British Columbia

Nathan E. Stewart incident shows Canada's spill response lacking, First Nation says

A First Nation in northern B.C. is calling out the government on its handling of a fuel spill near Bella Bella last year, saying the response was disorganized and that the nation was repeatedly denied requests for information.

Heiltsuk Nation says it was kept out of loop after a tug sank and spilled fuel in its territory in 2016

The Nathan E. Stewart ran aground and eventually sank in the autumn of 2016, leaking as much as 110,000 litres of diesel into the ocean near Bella Bella, B.C. (Heiltsuk Nation/April Bencze)

A First Nation in northern B.C. is calling the government out on its handling of a fuel spill near Bella Bella last year.

In a new report on the first 48 hours of the sinking of the Nathan E. Stewart in October 2016, the Heiltsuk Nation says the Transportation Safety Board (TSB), the Coast Guard and the owners of the vessel, the Kirby Corporation, repeatedly refused to provide the nation with information about the spill.

The report also says many aspects of the spill response were inadequate, including slow response time, insufficient and ineffective equipment, a lack of safety gear, and confusion about who was in charge.

"That day, I saw a lot of chaos," Heiltsuk hereditary chief Harvey Humchitt is quoted as saying in the report.

"There was no communication, no on-scene command, no clear direction on actions to be taken to try and mitigate the situation."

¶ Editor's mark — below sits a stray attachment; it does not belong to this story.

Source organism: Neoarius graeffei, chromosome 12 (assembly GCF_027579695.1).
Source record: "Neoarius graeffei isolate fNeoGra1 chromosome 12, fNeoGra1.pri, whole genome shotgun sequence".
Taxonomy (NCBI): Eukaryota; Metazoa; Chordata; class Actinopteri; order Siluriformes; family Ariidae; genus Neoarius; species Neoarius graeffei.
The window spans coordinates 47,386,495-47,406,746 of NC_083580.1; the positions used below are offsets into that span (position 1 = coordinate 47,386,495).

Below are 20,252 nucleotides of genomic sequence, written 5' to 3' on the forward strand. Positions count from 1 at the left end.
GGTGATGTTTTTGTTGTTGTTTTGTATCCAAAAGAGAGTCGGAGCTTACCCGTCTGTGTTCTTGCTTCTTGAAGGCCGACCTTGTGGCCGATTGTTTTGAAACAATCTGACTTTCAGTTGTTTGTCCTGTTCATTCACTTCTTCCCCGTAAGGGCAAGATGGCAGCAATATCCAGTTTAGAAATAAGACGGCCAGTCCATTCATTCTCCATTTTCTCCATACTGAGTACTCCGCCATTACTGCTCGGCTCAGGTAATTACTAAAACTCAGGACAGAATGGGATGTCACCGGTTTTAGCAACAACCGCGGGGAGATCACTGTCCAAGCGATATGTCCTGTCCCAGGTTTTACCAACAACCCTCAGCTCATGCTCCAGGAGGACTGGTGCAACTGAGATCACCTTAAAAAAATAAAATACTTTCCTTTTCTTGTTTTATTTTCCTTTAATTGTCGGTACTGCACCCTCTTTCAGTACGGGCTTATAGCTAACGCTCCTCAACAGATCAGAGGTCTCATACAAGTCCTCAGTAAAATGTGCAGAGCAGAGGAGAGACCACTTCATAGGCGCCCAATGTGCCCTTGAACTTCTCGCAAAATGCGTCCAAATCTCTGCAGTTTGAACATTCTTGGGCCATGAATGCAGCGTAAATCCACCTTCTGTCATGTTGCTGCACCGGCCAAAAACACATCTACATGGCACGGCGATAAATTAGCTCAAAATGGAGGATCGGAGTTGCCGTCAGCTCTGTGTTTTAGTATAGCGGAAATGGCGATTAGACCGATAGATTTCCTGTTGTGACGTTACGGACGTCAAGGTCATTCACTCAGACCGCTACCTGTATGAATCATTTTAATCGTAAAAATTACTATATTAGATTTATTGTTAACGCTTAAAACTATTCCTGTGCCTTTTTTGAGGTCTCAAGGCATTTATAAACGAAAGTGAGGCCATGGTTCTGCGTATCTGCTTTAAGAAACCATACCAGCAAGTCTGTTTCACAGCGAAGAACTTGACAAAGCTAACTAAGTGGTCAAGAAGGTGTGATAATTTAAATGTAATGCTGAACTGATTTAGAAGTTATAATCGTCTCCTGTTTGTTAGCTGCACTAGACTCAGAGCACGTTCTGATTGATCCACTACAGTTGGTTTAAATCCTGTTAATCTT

TSB investigation still ongoing

The report documents 18 separate requests the nation made for information with interviews from the Kirby Corporation and various government agencies, including Transport Canada and the TSB. The nation says all but two of those requests were either denied or ignored.

The Nathan E. Stewart ran aground in the early hours of Oct. 13. 2016, near Bella Bella, in the heart of the Great Bear Rainforest.

The Heiltsuk Nation claims the area as part of its traditional territory. The nation says it was never consulted regarding the transportation of oil through the region.

The vessel eventually sank, spilling as much as 110,000 litres of diesel into the marine environment. Cleanup efforts were repeatedly hampered by bad weather, and the vessel wasn't recovered until more than a month after it sank.

The TSB says its investigation into the incident is still ongoing.

"Investigations are complex, and we take the time necessary to conduct a thorough investigation to advance transportation safety," said TSB spokesperson Julie Leroux in an email.

"If we uncover serious safety deficiencies during the course of our investigation, we will not wait until the final report to make them known."

With files from Greg Rasmussen.